• $\begingroup$ The G.I Taylor experiment is described in the Berkeley Physics Course, Volume 4, Quantum Physics by Eyvind H. Wichmann; it is there used as an example of the indivisible quanta. I remember being stunned by this when I first encountered it, in this text, in 1969. It was many years later that I learned, in a quantum optics class, that it had been reinterpreted. $\endgroup$ – Peter Diehr Jan 2 '18 at 1:27
  • $\begingroup$ @PeterDiehr: Yeah, I first came across it in PSSC Physics, which is a high school book from the same era. The connection with the Berkeley physics course is kind of amusing, because Purcell wrote the E&M volume of that series, and Purcell had apparently correctly analyzed the Bose-Einstein correlations a decade before. $\endgroup$ – Ben Crowell Jan 2 '18 at 16:59

Googling I came up with

Fields and Particles: An Introduction to Electromagnetic Wave Phenomena and Quantum Physics Francis Bitter, Heinrich Adolf Medicus American Elsevier, 1956 - Science - 688 pages

On page 167 there is a discussion of quanta and a mention of Taylor's paper saying that it wasn't appreciated at the time. I can't see the whole page cleanly since I was using snippets from Goggle Books.

Quoting part...

For example, if we use a photographic plate which we must obviously expose for a long time because of the low light intensity, will we observe interference fringes on it? Such experiments have been performed, the first one(42) as early as 1909 which, however, did not make a great impact on the physicists of those days. The first experiment that was carried out under good conditions was published in 1927(43). Monochromatic light of very low intensity from a helium gas discharge passed through a certain type of interferometer and was registered on a film. It clearly produced interference fringes. Later experiments (44) also confirmed that single quanta ended up predominantly in those regions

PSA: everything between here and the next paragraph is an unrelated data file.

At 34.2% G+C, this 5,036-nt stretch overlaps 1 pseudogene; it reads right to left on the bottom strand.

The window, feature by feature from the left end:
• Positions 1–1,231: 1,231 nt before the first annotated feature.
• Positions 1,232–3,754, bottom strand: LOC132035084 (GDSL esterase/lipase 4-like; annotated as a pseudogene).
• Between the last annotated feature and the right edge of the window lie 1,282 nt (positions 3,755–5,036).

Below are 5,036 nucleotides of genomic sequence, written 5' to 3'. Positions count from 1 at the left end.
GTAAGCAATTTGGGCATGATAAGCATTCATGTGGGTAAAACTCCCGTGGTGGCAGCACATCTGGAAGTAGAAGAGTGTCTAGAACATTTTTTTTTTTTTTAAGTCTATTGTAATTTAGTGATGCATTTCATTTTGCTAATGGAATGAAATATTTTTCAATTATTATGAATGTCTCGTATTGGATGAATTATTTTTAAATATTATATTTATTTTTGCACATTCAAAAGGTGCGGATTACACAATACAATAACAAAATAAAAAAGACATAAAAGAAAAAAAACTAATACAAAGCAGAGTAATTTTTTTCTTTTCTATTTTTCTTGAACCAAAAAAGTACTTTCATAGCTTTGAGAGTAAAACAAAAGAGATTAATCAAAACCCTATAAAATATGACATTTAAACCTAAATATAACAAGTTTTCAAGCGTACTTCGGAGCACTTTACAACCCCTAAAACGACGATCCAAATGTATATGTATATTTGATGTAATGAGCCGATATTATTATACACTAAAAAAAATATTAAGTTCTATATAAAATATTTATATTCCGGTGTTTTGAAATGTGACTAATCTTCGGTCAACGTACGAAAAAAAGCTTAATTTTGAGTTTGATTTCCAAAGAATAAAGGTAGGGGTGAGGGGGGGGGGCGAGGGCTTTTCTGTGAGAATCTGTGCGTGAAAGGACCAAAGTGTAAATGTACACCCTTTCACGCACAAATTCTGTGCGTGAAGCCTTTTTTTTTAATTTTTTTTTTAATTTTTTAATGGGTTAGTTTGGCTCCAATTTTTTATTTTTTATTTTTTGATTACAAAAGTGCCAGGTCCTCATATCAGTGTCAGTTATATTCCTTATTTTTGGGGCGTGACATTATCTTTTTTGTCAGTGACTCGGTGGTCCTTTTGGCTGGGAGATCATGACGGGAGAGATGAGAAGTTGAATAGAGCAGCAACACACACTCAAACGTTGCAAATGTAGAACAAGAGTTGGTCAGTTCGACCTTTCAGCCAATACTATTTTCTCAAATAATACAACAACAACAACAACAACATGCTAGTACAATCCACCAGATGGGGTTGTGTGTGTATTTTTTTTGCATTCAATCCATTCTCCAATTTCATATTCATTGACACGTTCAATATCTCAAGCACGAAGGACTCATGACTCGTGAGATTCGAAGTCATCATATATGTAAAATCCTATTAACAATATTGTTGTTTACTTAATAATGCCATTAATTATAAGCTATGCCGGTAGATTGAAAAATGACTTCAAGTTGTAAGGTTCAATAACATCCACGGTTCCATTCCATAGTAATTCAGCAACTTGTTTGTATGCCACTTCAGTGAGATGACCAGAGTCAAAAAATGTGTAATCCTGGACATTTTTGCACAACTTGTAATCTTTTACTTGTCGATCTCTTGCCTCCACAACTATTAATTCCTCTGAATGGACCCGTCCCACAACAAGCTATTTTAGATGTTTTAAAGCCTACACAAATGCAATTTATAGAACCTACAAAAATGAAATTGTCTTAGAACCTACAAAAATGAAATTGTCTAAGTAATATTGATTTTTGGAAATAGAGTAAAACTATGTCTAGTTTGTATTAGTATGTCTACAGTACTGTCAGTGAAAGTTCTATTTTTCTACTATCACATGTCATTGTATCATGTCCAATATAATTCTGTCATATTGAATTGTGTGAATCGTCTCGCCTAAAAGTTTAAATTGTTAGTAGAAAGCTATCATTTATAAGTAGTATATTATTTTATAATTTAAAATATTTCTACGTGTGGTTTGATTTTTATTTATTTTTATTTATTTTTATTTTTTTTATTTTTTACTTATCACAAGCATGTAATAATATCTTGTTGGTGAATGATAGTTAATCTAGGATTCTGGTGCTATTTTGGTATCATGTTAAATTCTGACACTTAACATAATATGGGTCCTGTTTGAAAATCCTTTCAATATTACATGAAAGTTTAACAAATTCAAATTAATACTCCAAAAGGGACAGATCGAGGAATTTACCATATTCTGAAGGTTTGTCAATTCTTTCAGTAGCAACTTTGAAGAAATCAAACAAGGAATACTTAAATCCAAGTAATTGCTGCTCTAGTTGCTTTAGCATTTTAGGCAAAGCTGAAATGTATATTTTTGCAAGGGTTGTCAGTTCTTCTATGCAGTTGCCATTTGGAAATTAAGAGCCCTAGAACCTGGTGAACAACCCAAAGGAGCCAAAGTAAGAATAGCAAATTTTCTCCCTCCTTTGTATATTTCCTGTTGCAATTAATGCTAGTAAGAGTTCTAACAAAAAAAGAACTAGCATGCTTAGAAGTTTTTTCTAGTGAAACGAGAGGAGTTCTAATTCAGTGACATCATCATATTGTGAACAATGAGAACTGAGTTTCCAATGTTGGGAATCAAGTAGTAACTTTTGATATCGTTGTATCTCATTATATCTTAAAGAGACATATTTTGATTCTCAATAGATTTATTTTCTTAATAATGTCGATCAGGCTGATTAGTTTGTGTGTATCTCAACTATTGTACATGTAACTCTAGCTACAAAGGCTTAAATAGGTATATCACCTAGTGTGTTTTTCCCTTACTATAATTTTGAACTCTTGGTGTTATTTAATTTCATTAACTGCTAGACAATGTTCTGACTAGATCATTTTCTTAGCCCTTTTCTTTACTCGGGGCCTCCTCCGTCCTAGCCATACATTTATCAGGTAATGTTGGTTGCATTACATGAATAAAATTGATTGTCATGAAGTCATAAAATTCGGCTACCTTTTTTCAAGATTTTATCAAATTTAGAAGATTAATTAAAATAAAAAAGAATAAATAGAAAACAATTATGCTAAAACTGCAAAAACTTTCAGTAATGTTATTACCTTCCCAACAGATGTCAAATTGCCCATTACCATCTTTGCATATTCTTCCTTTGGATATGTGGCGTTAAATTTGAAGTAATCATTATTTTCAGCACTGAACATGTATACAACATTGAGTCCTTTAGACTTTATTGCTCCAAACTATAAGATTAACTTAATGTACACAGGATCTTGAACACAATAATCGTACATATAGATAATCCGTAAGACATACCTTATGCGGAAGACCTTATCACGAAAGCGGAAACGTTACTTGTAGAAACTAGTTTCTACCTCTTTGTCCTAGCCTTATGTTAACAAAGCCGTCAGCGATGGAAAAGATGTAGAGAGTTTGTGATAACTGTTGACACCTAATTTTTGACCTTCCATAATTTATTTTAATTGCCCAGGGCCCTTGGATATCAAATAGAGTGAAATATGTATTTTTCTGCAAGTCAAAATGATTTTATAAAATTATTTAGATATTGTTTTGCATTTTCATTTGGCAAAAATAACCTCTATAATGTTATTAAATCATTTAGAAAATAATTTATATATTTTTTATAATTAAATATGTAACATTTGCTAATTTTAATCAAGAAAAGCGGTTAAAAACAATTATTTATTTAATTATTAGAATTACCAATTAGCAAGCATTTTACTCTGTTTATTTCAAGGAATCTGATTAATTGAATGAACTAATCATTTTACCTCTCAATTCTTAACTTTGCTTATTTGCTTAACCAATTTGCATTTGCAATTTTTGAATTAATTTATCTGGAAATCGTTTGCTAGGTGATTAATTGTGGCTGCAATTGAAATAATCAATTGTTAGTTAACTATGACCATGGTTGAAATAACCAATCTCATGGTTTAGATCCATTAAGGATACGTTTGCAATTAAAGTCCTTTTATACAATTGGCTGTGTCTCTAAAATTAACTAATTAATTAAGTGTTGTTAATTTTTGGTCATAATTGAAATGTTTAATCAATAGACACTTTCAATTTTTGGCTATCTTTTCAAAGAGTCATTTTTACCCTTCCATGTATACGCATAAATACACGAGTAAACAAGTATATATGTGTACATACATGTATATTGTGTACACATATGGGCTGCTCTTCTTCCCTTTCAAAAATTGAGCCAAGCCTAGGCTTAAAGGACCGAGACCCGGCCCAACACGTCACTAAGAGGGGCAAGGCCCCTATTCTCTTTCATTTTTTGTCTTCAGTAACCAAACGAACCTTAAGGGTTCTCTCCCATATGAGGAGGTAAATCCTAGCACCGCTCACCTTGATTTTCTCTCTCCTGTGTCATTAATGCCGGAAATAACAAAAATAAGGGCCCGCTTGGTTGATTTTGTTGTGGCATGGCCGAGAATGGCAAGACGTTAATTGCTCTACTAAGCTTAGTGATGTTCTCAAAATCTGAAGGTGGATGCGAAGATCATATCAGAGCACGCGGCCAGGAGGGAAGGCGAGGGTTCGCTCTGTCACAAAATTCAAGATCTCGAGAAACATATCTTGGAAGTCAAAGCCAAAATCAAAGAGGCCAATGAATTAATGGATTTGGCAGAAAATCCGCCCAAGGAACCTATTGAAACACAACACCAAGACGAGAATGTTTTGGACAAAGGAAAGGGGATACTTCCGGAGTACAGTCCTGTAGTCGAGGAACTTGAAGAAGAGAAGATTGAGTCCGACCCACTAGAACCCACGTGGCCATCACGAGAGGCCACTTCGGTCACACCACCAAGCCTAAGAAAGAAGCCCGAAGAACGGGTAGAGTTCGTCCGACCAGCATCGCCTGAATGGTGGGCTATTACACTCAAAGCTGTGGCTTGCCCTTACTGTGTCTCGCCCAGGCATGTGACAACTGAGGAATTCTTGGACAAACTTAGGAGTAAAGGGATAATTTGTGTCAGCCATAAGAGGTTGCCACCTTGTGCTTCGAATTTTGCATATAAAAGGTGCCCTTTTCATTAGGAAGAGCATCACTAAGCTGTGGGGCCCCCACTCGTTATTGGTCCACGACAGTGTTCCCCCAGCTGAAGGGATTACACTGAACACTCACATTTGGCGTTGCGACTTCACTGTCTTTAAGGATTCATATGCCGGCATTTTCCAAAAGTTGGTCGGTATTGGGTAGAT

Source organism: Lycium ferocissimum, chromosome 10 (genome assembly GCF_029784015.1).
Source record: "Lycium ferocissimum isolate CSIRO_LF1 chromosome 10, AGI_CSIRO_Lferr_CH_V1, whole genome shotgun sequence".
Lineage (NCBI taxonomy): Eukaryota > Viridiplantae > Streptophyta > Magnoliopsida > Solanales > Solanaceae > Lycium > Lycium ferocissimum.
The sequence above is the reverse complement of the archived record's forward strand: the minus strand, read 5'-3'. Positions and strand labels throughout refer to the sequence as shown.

(42)G. I. Taylor, Proc. Cambridge Phil. Soc. 15, 114 (1909)

(43) A. J. Dempster and H. F. Batho, Phys. Rev. 30, 644 (1927)

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Searching Google books with "Taylor Dempster Batho" from 1901 through 1950 I came up with

Archives de philosophie - Volumes 17-18 - Page 31, Beauchesne, 1947

En 1909 G. I. Taylor, puis en 1937 Dempster et Batho, utilisant la propriété des plaques photographiques d'accumuler indéfiniment l'action de la lumière, réussirent à photographier- des franges d'interférence avec des sources lumineuses si faibles qu'en tenant compte de l'intensité totale et du temps de pose on est obligé d'admettre, dans la théorie corpusculaire de la lumière, que les photons ont passé séparément, l'un après l'autre,, dans l'interféromètre. En pareil cas la production ...

There were a number of such hits in the mid to late 1950s.

  • $\begingroup$ The point is I'm not sure who was the absolute first to conflate the notions, but between the mid and late 1950s the misconception seems to have become entrenched. $\endgroup$ – MaxW Dec 26 '17 at 17:32
  • $\begingroup$ Usually on SE it's not a good idea to write multiple answers. It would be more normal to edit your previous answer. $\endgroup$ – Ben Crowell Dec 26 '17 at 17:35